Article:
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June 6, 2017


The 2014 blog piece by writer Reni-Eddo Lodge has been receiving increased attention on the Guardian's site. The essay, entitled "Why I’m No Longer Talking to White People about Race," is a meditation on structural, systemic racism. And one worth reading. (The original blog piece comprises the first dozen paragraphs of this newer, longer piece by Lodge.)

I feel it pairs well with Newsweek's recent cover story on the ongoing problem of school segregation. In contrast, this report provides an investigative analysis of a very specific aspect of structural racism.

And while reading these two essays, I kept mentally returning to the Oscar-nominated documentary 13th, directed by Ava DuVernay, which was released last year and is streaming on Netflix. The film is an incisive and intense exploration of the US prison system, who's in it, and why. The late film critic Roger Ebert said that the film Crash (2005) was one of the few movies that had "the possibility of making their audiences better people." I would say the same applies to 13th.

These three items work well together, and encourage one to consider a reality that frequently doesn't present itself if you are white. Being white and male for 45 years now, I have some experience; there is a long list of things I don't have to think about. This is not to suggest that white people don't have problems or suffer hardship. An appropriate analog would be realities that exist for women, but that are out of sight and/or out of mind for men. A man isn't necessarily sexist because of his obliviousness—an obliviousness that women cannot afford. But by being more conscientious, men can improve the lives of women, bringing to bear a responsibility.

Racism is not limited to explicit language and white supremacy. It can be quite subtle: eye contact, a knowing grin, silence, the sound of car-door locks. And with overtly racist language increasingly frowned upon, racism among whites has in large part gone into a kind of silent mode. Among educated, upper-middle-class whites (to choose a demographic with which I'm familiar), racist language is commonly viewed as being ill-mannered, as being blue collar, and being "low class." Being a racist, the thinking goes, is fine; but one should tend toward refinement.

A corollary to this genteel racism is that it encourages the mindset that "I'm not a bigot." If one doesn't speak or act or comport oneself as such, then one isn't. Complicating this picture further is the fact that people (pick a hue) tend to view themselves as being virtuous, regardless. The result is an admixture of bad-faith mentalities.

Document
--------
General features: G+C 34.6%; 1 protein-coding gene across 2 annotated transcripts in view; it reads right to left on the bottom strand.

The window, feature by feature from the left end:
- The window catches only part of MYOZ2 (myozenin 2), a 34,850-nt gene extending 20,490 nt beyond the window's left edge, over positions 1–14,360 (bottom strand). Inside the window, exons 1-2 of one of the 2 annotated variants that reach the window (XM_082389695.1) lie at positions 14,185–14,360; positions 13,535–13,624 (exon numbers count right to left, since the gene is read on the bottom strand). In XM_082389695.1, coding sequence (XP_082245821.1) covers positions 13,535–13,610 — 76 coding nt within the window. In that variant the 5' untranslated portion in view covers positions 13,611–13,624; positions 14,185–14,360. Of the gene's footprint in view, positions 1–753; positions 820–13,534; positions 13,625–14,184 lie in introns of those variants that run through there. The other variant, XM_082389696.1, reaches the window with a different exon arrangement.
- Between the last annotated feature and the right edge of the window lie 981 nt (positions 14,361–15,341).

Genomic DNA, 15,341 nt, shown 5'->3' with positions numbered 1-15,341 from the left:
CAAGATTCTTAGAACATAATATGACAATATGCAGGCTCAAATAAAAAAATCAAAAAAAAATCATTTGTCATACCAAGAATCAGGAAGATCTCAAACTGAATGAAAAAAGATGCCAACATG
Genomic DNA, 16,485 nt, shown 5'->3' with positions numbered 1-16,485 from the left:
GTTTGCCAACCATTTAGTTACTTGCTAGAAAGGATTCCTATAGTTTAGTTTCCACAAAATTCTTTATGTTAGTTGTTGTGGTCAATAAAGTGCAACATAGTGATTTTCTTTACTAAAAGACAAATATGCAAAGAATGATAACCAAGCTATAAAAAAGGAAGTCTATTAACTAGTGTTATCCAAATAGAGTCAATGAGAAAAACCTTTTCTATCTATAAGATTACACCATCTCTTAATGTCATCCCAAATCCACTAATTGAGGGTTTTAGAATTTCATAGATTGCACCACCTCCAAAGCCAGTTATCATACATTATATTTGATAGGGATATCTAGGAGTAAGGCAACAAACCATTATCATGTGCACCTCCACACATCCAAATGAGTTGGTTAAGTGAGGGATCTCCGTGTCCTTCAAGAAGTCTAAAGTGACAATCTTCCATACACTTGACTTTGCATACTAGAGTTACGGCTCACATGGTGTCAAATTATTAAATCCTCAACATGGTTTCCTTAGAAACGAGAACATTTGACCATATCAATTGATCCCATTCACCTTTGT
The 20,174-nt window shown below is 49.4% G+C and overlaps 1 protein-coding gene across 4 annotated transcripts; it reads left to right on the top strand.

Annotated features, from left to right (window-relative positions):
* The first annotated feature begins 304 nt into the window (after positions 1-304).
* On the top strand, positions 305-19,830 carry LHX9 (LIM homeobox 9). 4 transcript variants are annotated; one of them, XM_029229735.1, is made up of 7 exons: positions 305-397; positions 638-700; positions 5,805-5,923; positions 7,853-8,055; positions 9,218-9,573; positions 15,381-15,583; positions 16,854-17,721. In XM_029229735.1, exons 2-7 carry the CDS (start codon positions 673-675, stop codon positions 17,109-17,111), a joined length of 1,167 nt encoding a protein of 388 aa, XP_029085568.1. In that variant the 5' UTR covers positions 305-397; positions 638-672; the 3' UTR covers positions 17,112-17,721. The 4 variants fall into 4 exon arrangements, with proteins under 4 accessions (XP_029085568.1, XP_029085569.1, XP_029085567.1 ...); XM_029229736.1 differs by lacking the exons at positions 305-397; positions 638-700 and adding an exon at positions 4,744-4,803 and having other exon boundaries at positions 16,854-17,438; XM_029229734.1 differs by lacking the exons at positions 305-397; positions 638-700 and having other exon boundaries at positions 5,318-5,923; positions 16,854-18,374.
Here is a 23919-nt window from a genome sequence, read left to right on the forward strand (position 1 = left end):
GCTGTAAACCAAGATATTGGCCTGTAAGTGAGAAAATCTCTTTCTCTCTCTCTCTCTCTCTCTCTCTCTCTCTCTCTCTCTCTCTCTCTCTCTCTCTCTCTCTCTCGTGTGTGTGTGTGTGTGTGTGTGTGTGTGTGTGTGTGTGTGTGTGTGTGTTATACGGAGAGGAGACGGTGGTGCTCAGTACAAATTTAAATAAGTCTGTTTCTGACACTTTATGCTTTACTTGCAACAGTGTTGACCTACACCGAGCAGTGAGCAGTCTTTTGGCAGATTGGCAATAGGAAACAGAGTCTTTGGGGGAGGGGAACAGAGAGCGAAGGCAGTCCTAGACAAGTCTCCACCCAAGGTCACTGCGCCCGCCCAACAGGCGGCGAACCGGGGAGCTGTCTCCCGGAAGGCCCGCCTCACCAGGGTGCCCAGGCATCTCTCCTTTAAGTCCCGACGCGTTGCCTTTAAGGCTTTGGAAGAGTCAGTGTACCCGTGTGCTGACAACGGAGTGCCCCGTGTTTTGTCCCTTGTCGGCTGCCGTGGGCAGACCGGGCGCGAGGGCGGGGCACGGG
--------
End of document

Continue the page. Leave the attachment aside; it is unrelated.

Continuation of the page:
Hence the "I work with a black guy" testimony.

Hence the proud avowals of colorblindness, frequently deeming blackness as something akin to being in a wheelchair: "I don't see Kevin as being black."

Hence the fact that I have never personally heard Barack Obama criticized because of his color, when I strongly detect that many whites, especially my age and up, are resentful that an African-American made it to the White House.

Hence "anti-racist" tactics such as asking "Why are they called African-Americans? I don't call myself a German-American. We're all Americans." The intended message: everyone should be equal. "All lives matter." The actual message: "See how they are?" (Note: Obama is precisely a Kenyan/African-American; and the black students I've talked with, mostly college age, don't care, are fine with "black," and would just prefer to not be treated like dirt.)

Hence the age-old axiom that there are black people and there are those deserving of derogatory classification. The mechanism at work here is clear enough: by drawing such a distinction, the racist gives himself an out, and now cannot plausibly be labeled as a racist on account of his finesse. And underlying his argument is the assumption that racism is wrong, or at least vulgar and crude. The unapologetic racist, on the other hand, is also virtuous. And the evidence is his racism: he knows good from bad, and he (good) is not like them (bad).

Non-white frustration with racism among whites—and the corresponding social, political, and economic structures—is understood. Many whites don't know what racism is or how it works. And the degree to which they do, they are either innocent of it or righteous participants.

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